Here are a few more generic templates for the lovebomb project. A call to action, A fist bump- slightly revised and the masked lover- slightly revised from previous iterations.



Tuesday, March 20, 2012

Lovebomb templates

I'm working on some Mother's Day themed templates for lovebomb. Here's what I've got so far:

mothersday3 mothers4 mothers5 mothersday2  eyeheartu

Monday, March 12, 2012

On the road again

I recently started running again. I haven't really, truly been diligent about running in about 14 years! I am a bit scared that I am not going to be able to do this. I am starting out a bit slowly, 3 times a week. My goal for this month is to run 12 times. That doesn't sound like a lot, but for me it is a huge goal.

Part of the reason that I am doing this is because I am very much out of shape and uncomfortable with my body right now, but part of this is to prove to myself that I can do this. Over the past few years with my changing career paths and moving around and such I feel like I have lost my confidence in things. I hope to be able to use this as an opportunity to rebuild. I am hoping that in 8 weeks from now I am going to be confidently running a 5k.

Friday, March 9, 2012

Yo Momma is da Bomb

So, I am back on working on the Mother's Day campaign for the lovebomb. I originally didn't want to work on this project because I felt that the project had too little learning involved and that we were essentially starting the user off in a sandboxed environment. We made some  changes and I think that now it might be an acceptable low hanging fruit way to get started with playing around with HTML.   Here's the low down:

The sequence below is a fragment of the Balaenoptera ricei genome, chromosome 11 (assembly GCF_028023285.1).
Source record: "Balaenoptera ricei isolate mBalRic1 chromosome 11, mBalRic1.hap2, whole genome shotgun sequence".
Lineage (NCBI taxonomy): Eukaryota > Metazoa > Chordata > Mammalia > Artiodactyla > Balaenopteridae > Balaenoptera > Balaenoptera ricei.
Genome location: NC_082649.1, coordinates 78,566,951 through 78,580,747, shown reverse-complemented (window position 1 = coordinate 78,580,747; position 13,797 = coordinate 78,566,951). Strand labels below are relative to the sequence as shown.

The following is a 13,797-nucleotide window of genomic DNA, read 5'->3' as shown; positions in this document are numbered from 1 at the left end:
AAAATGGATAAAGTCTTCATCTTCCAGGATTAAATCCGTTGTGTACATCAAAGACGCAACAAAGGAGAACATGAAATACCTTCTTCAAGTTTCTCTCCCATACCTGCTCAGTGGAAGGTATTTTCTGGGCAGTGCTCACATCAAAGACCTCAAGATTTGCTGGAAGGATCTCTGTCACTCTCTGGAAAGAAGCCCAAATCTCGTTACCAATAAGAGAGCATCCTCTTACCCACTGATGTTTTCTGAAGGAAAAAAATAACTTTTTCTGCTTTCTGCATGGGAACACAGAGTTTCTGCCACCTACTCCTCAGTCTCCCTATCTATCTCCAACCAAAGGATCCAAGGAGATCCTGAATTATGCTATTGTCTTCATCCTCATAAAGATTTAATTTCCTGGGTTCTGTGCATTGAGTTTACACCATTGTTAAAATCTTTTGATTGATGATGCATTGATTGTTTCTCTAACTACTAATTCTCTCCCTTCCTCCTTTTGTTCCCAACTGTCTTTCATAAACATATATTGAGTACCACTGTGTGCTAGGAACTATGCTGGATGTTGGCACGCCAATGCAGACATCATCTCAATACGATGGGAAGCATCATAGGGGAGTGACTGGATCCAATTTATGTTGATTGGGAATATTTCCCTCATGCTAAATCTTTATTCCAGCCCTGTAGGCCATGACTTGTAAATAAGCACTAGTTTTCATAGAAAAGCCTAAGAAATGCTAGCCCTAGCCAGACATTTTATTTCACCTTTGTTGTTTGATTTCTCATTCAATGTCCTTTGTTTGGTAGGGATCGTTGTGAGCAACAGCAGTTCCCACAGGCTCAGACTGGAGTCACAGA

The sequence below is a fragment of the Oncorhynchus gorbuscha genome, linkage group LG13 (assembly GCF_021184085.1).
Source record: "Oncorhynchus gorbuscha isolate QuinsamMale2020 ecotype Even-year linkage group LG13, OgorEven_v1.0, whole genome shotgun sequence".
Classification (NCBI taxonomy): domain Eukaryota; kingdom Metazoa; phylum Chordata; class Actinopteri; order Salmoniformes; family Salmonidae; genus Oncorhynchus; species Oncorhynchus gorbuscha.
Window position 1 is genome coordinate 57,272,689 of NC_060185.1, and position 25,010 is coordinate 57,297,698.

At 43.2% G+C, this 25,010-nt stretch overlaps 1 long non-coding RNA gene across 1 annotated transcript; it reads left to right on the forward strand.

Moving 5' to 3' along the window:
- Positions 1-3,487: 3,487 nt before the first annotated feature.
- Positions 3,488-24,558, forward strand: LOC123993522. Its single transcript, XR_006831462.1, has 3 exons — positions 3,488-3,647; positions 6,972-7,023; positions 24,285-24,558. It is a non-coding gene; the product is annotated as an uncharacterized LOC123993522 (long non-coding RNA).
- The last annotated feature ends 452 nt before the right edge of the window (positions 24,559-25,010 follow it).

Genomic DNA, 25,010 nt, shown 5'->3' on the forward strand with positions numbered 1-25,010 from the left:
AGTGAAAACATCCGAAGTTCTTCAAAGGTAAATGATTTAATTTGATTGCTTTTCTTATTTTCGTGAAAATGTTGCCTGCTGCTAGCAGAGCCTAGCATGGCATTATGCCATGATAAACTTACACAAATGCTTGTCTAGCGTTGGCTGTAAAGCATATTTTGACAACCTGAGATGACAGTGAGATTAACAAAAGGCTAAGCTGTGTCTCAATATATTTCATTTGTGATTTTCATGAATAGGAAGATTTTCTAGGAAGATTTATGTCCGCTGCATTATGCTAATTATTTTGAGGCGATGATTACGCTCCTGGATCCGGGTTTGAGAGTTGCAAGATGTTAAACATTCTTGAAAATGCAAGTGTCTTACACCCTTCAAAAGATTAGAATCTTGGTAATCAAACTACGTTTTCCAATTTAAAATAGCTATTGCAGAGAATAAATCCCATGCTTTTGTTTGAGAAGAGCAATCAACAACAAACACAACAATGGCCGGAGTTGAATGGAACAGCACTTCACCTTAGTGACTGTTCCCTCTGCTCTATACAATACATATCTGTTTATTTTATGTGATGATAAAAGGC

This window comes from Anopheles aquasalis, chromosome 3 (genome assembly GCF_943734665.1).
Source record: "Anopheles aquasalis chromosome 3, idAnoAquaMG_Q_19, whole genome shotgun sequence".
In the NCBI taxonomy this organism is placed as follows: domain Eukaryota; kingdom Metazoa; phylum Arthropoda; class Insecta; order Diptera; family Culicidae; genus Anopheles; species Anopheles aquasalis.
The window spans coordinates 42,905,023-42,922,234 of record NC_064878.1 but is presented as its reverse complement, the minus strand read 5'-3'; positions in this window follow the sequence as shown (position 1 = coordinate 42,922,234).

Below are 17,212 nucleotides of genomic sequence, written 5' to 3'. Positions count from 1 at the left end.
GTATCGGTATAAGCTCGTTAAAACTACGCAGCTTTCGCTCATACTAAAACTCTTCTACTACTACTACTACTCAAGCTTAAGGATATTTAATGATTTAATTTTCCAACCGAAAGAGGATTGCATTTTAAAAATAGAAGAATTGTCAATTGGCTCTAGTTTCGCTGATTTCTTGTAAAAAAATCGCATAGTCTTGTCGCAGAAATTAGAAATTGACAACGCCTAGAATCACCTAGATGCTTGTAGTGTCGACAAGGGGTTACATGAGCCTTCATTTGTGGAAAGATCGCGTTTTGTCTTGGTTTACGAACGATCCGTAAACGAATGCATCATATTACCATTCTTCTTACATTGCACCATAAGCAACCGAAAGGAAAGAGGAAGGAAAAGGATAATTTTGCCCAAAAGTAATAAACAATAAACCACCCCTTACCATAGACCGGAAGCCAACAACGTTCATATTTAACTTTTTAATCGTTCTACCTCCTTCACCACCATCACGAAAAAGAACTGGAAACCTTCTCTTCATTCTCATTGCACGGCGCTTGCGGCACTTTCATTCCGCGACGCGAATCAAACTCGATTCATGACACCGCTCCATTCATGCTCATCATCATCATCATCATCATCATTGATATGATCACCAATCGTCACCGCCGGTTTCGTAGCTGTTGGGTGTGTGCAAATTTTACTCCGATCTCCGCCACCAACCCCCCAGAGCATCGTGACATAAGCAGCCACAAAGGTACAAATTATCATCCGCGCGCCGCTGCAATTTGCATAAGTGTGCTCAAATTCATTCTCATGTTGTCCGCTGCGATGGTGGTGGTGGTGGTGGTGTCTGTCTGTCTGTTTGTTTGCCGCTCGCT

The concept is to create a tool for individual and collaborative letter sharing and storytelling. The project is entirely web-based, in which participants remix templates to express their love and sentiments for mothers and friends, in turn learning some very basic HTML and CSS in the process.

  • A method of building webpages from templates
  • A narrative experience
  • A publishing platform combined with broadcasting capabilities
  • A learning tool- like bumper bowling for making simple webpages

1) Provide an approachable, fun on-ramp into our learning offerings
2) Teach a little bit of code, without being too intimidating for a n00b
3) Grow our base of supporters
4) Create a unique method of narrative discourse

PRECEDENTS - obviously this is the first iteration of the tool.
What's working: emotional design, people immediately "got it", Fun templates
What's not: not enough guiding, you need to enter the tool with a certain comfort level with code.

Webpage Maker- this was actually a pre-cursor to the lovebomb. The idea behind this was to provide a stepping stone for users who excelled in Remixing webpages to move closer to more concrete webmaking.
What's working: Simple design, templates, split screen view
What's not:  No instructional overlay or any hints in the templates html/ css to guide users

E-card sites: Jib Jab, Blue Mountain cards, etc.
What's working: Some level of remixing, personalization and sharing
What's not: Not truly collaborative, and not digging into how the web page was made.

2 panel editors: jsbin, jsfiddle htmlpad etc.
What's working: super clean design, easy to see what you write vs. what's goin on the web
What's not: no specific projects that are coming out of it or element of learning

  • What kind of learning experience is a user gaining by being subtly being introduced to writing code this way?
  • How is the tool given new meaning by layering on Mother's Day content?
  • How can this experience feel authentic while being embedded in an engagement initiative?